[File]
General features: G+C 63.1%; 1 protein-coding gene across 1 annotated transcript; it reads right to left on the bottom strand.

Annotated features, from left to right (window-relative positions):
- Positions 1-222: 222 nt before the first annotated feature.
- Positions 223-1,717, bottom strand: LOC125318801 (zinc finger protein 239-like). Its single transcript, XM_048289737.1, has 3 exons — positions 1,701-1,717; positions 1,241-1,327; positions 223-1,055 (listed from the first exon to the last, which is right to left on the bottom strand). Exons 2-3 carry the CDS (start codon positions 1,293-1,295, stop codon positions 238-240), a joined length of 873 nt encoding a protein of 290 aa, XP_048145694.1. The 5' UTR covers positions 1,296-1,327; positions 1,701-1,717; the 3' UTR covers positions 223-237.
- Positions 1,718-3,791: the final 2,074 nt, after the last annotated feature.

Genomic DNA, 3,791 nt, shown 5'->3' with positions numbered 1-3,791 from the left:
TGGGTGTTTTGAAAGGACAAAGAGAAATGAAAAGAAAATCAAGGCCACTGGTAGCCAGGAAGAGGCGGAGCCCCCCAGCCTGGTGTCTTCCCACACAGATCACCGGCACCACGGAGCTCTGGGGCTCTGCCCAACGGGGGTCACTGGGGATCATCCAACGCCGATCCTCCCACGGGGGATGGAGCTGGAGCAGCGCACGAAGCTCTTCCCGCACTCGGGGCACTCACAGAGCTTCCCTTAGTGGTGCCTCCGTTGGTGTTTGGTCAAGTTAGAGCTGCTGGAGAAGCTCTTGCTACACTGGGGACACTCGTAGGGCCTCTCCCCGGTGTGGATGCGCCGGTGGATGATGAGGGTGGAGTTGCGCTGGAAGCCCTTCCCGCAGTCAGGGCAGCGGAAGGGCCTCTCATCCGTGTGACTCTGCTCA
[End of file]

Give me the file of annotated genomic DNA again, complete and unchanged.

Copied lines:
General features: G+C 63.1%; 1 protein-coding gene across 1 annotated transcript; it reads right to left on the bottom strand.

Annotated features, from left to right (window-relative positions):
- Positions 1-222: 222 nt before the first annotated feature.
- Positions 223-1,717, bottom strand: LOC125318801 (zinc finger protein 239-like). Its single transcript, XM_048289737.1, has 3 exons — positions 1,701-1,717; positions 1,241-1,327; positions 223-1,055 (listed from the first exon to the last, which is right to left on the bottom strand). Exons 2-3 carry the CDS (start codon positions 1,293-1,295, stop codon positions 238-240), a joined length of 873 nt encoding a protein of 290 aa, XP_048145694.1. The 5' UTR covers positions 1,296-1,327; positions 1,701-1,717; the 3' UTR covers positions 223-237.
- Positions 1,718-3,791: the final 2,074 nt, after the last annotated feature.

Genomic DNA, 3,791 nt, shown 5'->3' with positions numbered 1-3,791 from the left:
TGGGTGTTTTGAAAGGACAAAGAGAAATGAAAAGAAAATCAAGGCCACTGGTAGCCAGGAAGAGGCGGAGCCCCCCAGCCTGGTGTCTTCCCACACAGATCACCGGCACCACGGAGCTCTGGGGCTCTGCCCAACGGGGGTCACTGGGGATCATCCAACGCCGATCCTCCCACGGGGGATGGAGCTGGAGCAGCGCACGAAGCTCTTCCCGCACTCGGGGCACTCACAGAGCTTCCCTTAGTGGTGCCTCCGTTGGTGTTTGGTCAAGTTAGAGCTGCTGGAGAAGCTCTTGCTACACTGGGGACACTCGTAGGGCCTCTCCCCGGTGTGGATGCGCCGGTGGATGATGAGGGTGGAGTTGCGCTGGAAGCCCTTCCCGCAGTCAGGGCAGCGGAAGGGCCTCTCATCCGTGTGACTCTGCTCA